16. The agreement of partnership in the case I am considering did not at all indicate that the partners wanted to conduct the trade without a licence. The defendant has no case that in the partnership agreement the partners wanted to conduct themselves in an unlawful manner. The agreement entered into by the parties is perfectly legal in the sense that it was not for any unlawful object or for any unlawful consideration. The partners never intended or contemplated that the partnership business should be carried on in a manner prohibited by the statute. The question of illegality of a partnership must be distinguished from illegality of any acts done in the course of its business by the firm or some or all of its members. Here I am concerned with a case where the partnership as such is not alleged but its activities are said to be tainted with illegality. The fact that one partner has been guilty of certain illegal acts in the conduct of the partnership business is no defence to an action for account by the other partner, where the object of the partnership was not illegal and the innocent partner at the time of entering into the partnership intended that it should be carried on lawfully. I should quote the observations in Thwaites v. Coulthwaite (1896) 1 Ch. 496.
'The next question is whether the parties intended or contemplated that this partnership business should be carried on in a manner prohibited by the statute. If they did, the partnership was illegal even though nothing definite might have been said at the time the partnership contract was entered into as to the mode of carrying on the business.'
The court finally held :--
'On the evidence I hold that it has not been made out that the plaintiff did intend that this business should be carried on illegally, and consequently, 1 decide that this second defence fails.'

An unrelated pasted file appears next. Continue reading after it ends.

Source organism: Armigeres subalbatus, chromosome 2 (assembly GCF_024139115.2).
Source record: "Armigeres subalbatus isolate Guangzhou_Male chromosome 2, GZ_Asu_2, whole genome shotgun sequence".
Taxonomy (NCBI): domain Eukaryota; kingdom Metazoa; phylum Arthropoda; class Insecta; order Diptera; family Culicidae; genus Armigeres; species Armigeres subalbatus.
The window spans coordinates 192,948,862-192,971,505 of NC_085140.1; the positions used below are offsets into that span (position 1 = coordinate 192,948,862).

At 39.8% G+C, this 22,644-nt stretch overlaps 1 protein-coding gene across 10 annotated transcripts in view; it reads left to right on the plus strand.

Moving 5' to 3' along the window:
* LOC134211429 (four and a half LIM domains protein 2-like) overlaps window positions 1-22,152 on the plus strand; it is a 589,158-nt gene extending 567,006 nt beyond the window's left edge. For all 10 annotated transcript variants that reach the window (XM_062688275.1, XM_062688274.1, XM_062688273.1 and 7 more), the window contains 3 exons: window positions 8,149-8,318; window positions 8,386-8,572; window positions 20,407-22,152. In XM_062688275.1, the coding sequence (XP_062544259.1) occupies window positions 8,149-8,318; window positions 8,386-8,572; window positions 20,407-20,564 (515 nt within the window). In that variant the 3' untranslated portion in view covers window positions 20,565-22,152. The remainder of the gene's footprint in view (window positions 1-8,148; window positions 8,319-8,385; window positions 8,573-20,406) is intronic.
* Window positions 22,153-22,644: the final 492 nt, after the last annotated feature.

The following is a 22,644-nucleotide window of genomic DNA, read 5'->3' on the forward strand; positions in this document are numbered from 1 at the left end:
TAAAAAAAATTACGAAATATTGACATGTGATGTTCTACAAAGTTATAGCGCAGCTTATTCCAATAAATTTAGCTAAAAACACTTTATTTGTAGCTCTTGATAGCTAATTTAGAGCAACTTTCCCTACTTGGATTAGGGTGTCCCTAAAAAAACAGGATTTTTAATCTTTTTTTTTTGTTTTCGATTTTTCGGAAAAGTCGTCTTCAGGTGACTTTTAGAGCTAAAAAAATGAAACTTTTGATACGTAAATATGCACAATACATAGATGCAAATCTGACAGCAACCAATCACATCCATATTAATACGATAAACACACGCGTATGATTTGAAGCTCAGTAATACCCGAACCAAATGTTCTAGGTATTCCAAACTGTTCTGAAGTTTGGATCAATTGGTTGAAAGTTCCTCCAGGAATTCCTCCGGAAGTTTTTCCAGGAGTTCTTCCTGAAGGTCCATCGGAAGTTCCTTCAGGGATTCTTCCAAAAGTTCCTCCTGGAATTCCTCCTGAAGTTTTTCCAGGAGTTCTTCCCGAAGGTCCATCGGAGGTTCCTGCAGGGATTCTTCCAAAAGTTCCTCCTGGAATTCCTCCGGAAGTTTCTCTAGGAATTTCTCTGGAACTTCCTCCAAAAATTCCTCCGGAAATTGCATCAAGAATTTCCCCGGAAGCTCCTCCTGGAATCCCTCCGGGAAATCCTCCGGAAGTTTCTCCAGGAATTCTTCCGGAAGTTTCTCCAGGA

Chitty on Contract 20th Edition, page 1084 says : --
'Upon the dissolution of such a partnership an account may be ordered. Each partner has a right to recover his share of the capital subscribed so far as it has not been spent; but he cannot claim account of profits.'
(Keen v. Price (1914) 2 Ch 98: Brookman v. Mather (1913) 29 TLR 276).
17. In the Madras cases, from the agreement itself it is possible to discern an intention on the part of the partners to conduct their business in a manner in violation of certain statutory provisions. This distinction is significant particularly in view of the decision reported in (1896) 1 Ch 496. Where this question is considerd, courts always used to quote that celebrated passage form the judgment of Lord Mansfield in Holman v. Johnson (1775) 1 Cowp 341. If I may say so with the utmost respect, the said passage very succinctly and eloquently sets out the correct principles which should govern the decisions of these cases. Lord Mansfield CJ. said : --
'............. the objection that a contract is immoral or illegal as between plaintiff and defendant sounds at all times very ill in the mouth of the defendant. It is not for this sake, however, that the objection is ever allowed; but it is founded in general principles of policy which the defendant has the advantage of, contrary to the real justice, as between him and the plaintiff, by accident, if I may say so. The principle of public policy is this : ex dolo male non noritur actio. No Court will lend its aid to a man who founds his cause of action upon an immoral or an illegal act. If, from the plaintiffs own stating or otherwise the cause of action appears to arise ex turpi causa or the transgression of a positive law of this country, there the court says he has no right to be assisted. It is upon that ground the Court goes; not for the sake of the defendant, but because they will not lend their aid to such a plaintiff.'